Mitigating Economic Bubbles
Introducing the Non-Value-Added Tax (NVAT)
Non-Value-Added Taxation is a simple, powerful, regulation-free tool to rein in greed and its recurring damage to the financial system caused by profit accumulation disassociated from value generation.
Profit and Entropy
An Inquiry into the Nature and Causes of the Wealth of Persons
© Arthur Jonath and Richard Goldwater 2009 - 2016
Nothing has successfully updated the science underlying free market economics since Adam Smith introduced the Law of Supply and Demand in 1776. A physicist and a psychiatrist have put together their different, problem solving experiences to challenge the antiquated, economic status quo. The result is Economic Science 2.0.
Failure to predict and resolve the financial collapse of 2008 created a worldwide crisis of confidence in capitalism, and its economics. Business and economic leaders argued against government intervention, as violations of their faith in the natural protections of a free market and its ‘Invisible Hand’. Obvious signs of the incomplete recovery that resulted, combined with worries of re-collapse, must unnerve anyone in 2016 who is paying attention.
Adam Smith presented his Law of Supply-and-Demand in the spirit of Isaac Newton’s Third Law of Action-and-Reaction. Smith’s economics pictures itself as a circular-flow system of exchange resembling a Newtonian planetary system in perpetual motion, except that motivation, not gravitation drives an economy. We offer our economic “re-boot” in the light (and the heat) of 19th Century, Thermodynamic Science, as well as of 21st Century, Information Science, among other reasons to solve the motivation problem.
Our revision begins with the recognition that Smith's economics is a theory of price not profit, in which competition among Sellers produces an equilibrium of stable pricing, as near as possible to breaking-even. Profit exists only as pricing inefficiency, because profitability requires prices higher than breaking-even. Smith’s economics thus ignores that maximum profit is the espoused and legitimate motivation of business life. Thermoeconomics resolves this illogical, price-versus-profit "inner conflict” that attacks the heart of our competitive, free enterprise system.
In contrast to perpetually repeating, Newtonian motion, thermodynamics (the science of heat and fuel) describes the irreversible, one way motion of heat across a temperature gradient. Heat flow in an engine may accomplish work, but always also dissipates a quantity of waste heat measured as “increasing entropy”. Cash flow from a hotter Buyer to a cooler Seller may similarly accomplish economic work, which if successful produces profit, which is mathematically related to increasing entropy. Supply-demand economics seeks an equilibrium state of stable prices; thermoeconomics regards equilibrium as a state of financial heat death, and an object of dread. The implication: profit is better treated as a waste product than as a magical fuel. Failure to treat profit as entropy produces thermofinancial equilibrium states, such as the crisis of 2008.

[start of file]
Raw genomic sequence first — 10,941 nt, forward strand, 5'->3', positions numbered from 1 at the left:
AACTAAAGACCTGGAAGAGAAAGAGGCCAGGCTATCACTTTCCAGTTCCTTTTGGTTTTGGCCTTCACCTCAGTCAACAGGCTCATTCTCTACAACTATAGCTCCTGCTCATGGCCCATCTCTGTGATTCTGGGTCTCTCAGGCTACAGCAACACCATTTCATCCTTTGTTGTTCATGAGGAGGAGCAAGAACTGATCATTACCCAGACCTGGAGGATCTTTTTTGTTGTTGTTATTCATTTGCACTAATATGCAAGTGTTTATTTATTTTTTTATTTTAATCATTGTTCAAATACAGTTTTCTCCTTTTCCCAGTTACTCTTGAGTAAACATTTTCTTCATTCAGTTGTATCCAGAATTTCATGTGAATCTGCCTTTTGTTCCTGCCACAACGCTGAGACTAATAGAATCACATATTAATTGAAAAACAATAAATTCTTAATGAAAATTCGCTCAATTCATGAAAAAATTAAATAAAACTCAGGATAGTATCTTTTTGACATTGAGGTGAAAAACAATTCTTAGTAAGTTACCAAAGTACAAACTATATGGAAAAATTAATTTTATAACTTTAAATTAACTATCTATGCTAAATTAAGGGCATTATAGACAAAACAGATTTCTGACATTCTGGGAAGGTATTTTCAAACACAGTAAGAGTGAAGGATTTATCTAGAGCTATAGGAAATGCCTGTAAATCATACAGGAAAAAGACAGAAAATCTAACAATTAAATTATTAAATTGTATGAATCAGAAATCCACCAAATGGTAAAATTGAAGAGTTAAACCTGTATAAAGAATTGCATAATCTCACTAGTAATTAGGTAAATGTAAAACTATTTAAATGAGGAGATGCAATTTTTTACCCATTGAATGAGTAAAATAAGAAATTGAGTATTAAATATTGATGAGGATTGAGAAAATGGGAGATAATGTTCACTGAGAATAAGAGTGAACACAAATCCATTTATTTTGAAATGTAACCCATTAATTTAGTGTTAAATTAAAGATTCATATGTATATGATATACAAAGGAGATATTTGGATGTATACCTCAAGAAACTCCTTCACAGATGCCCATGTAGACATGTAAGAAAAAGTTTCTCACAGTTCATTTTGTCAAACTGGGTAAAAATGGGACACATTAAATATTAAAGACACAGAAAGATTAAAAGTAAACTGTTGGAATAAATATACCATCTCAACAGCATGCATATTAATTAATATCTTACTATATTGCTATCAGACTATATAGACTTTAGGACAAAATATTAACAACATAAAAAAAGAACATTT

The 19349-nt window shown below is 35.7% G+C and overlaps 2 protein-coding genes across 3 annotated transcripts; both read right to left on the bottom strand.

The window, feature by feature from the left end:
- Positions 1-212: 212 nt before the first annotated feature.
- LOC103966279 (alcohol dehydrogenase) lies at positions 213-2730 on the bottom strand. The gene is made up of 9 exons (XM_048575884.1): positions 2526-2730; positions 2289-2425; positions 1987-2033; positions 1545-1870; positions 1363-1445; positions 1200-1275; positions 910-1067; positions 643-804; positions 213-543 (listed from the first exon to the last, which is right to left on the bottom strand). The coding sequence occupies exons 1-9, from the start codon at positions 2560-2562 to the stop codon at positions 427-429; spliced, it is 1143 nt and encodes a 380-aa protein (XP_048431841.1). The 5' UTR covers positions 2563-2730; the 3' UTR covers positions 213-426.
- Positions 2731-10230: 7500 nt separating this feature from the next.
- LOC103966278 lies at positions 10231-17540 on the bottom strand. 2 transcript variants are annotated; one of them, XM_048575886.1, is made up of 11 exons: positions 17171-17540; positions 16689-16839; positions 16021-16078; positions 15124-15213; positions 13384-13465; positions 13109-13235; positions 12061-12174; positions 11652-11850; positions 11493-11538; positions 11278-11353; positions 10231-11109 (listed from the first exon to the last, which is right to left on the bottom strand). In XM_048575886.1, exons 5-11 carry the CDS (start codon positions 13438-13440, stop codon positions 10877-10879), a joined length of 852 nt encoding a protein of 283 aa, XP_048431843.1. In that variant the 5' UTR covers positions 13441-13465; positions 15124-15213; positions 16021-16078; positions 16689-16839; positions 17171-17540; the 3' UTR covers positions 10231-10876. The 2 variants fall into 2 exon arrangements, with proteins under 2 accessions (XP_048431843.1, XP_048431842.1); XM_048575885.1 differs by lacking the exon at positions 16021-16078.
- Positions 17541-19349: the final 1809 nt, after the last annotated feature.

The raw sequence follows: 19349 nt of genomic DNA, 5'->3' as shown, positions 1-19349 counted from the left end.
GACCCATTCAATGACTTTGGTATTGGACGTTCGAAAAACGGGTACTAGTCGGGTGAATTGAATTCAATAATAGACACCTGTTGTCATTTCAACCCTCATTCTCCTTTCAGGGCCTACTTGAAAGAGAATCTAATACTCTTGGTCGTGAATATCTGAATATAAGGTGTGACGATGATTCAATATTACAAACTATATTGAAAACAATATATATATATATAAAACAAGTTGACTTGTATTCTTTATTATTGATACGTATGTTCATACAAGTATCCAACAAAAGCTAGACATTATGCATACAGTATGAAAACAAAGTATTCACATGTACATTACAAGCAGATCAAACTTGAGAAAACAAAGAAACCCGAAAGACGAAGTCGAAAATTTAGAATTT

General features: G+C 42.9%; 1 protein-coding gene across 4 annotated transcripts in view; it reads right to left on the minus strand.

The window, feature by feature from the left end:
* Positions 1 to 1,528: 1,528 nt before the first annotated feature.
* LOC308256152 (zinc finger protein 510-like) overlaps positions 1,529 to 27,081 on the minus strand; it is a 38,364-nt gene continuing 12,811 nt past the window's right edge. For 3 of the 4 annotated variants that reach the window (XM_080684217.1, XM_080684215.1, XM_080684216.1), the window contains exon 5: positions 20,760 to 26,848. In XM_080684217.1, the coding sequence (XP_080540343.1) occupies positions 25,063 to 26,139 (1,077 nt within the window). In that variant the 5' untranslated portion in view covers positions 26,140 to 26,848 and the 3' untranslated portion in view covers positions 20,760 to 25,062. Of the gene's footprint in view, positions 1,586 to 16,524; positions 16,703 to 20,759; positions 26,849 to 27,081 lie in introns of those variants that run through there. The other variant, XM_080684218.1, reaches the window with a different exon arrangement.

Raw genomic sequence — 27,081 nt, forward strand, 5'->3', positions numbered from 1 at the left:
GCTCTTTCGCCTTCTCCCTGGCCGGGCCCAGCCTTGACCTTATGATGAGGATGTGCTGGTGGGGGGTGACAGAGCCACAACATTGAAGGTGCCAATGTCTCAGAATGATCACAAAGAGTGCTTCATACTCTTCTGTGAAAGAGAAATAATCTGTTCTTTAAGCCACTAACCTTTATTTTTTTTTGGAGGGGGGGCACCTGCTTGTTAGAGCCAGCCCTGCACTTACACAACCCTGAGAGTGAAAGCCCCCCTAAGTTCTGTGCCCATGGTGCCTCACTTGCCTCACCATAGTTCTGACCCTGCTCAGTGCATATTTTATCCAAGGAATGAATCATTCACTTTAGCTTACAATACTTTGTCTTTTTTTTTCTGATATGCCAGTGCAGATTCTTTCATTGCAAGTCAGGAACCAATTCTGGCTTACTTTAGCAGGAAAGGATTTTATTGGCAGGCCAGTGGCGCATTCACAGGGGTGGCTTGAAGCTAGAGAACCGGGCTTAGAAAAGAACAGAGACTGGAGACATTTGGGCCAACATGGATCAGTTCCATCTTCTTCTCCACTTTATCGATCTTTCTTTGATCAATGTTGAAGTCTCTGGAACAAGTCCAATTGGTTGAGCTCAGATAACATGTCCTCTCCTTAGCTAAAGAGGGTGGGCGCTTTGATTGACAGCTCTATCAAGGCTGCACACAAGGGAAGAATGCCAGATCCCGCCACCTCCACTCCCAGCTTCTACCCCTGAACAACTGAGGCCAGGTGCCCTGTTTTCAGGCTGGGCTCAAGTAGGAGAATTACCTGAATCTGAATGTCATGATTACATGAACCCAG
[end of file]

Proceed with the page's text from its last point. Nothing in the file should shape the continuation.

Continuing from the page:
The authors offer insights, examples and solutions that are both surprising and obvious; surprising, because they uncover new information without requiring new data, and obvious, because their explanations directly match commonsensical as well as scientific understanding.
Moving from the Supply-Demand theory of price equilibrium to a Buyer-Seller theory of a profit motive explains why austerity measures obstruct recession recovery. Thermoeconomics also suggests a self-regulating Non-Value-Added Tax to mitigate bubble-bursting dangers caused by profit prestidigitation disconnected from value generation. Understanding profit’s connection to entropy will empower the management of resources to benefit all of society, without impairing innovators and entrepreneurs.
“I routinely use the economic temperature gradient concept to serve my customers.” Richard Kullberg, V.P. & Director of Research, Vacuum Energy, Inc.
“I often use the roles and rules structure to frame my arguments on a variety of subjects, scientific as well as political.“ Emeritus Professor Robert Wolf, Harvey Mudd College.
- Edward Thompson Jaynes, 1922-1998, Wayman Crow Distinguished Professor of Physics at Washington University, St. Louis. How Should We Use Entropy in Economics? http://bayes.wustl.edu/
- Frank H. Knight, 1885-1972, founder of the Chicago school of economics is perhaps the last, great author directly to address profit in Risk, Uncertainty and Profit. Concepts in Profit and Entropy extend his ideas and respond directly to challenges he raises.
- Jeff Madrick. His Seven Bad Ideas, A.A. Knopf, New York, NY, 2014 admirably describes how wrong-headed economic thinking drives policy